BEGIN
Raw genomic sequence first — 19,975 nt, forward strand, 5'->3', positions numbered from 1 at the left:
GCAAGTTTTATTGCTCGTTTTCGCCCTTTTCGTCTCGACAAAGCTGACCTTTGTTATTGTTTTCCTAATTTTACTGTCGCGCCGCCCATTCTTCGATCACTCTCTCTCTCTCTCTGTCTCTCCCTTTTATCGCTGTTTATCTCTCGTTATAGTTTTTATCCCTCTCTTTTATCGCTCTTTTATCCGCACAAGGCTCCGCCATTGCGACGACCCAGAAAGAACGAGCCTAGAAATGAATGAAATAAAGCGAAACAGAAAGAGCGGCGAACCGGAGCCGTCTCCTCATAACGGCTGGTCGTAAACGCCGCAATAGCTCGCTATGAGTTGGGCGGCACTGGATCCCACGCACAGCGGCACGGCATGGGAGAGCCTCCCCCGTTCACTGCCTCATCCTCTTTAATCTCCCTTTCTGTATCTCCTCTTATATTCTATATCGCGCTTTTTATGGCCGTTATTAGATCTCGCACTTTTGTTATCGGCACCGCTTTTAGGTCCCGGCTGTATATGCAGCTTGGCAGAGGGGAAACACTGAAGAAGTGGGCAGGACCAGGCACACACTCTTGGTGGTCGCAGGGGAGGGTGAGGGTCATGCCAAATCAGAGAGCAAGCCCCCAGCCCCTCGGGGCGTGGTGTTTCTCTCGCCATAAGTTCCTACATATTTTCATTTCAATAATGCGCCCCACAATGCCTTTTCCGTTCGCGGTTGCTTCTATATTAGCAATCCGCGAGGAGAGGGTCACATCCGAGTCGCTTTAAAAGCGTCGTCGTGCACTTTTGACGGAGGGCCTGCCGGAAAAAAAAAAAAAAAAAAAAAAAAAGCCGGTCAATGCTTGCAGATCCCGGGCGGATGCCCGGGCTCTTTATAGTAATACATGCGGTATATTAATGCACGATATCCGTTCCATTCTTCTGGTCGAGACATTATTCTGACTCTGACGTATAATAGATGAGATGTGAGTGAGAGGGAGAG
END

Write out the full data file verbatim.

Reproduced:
Raw genomic sequence first — 19,975 nt, forward strand, 5'->3', positions numbered from 1 at the left:
GCAAGTTTTATTGCTCGTTTTCGCCCTTTTCGTCTCGACAAAGCTGACCTTTGTTATTGTTTTCCTAATTTTACTGTCGCGCCGCCCATTCTTCGATCACTCTCTCTCTCTCTCTGTCTCTCCCTTTTATCGCTGTTTATCTCTCGTTATAGTTTTTATCCCTCTCTTTTATCGCTCTTTTATCCGCACAAGGCTCCGCCATTGCGACGACCCAGAAAGAACGAGCCTAGAAATGAATGAAATAAAGCGAAACAGAAAGAGCGGCGAACCGGAGCCGTCTCCTCATAACGGCTGGTCGTAAACGCCGCAATAGCTCGCTATGAGTTGGGCGGCACTGGATCCCACGCACAGCGGCACGGCATGGGAGAGCCTCCCCCGTTCACTGCCTCATCCTCTTTAATCTCCCTTTCTGTATCTCCTCTTATATTCTATATCGCGCTTTTTATGGCCGTTATTAGATCTCGCACTTTTGTTATCGGCACCGCTTTTAGGTCCCGGCTGTATATGCAGCTTGGCAGAGGGGAAACACTGAAGAAGTGGGCAGGACCAGGCACACACTCTTGGTGGTCGCAGGGGAGGGTGAGGGTCATGCCAAATCAGAGAGCAAGCCCCCAGCCCCTCGGGGCGTGGTGTTTCTCTCGCCATAAGTTCCTACATATTTTCATTTCAATAATGCGCCCCACAATGCCTTTTCCGTTCGCGGTTGCTTCTATATTAGCAATCCGCGAGGAGAGGGTCACATCCGAGTCGCTTTAAAAGCGTCGTCGTGCACTTTTGACGGAGGGCCTGCCGGAAAAAAAAAAAAAAAAAAAAAAAAAGCCGGTCAATGCTTGCAGATCCCGGGCGGATGCCCGGGCTCTTTATAGTAATACATGCGGTATATTAATGCACGATATCCGTTCCATTCTTCTGGTCGAGACATTATTCTGACTCTGACGTATAATAGATGAGATGTGAGTGAGAGGGAGAG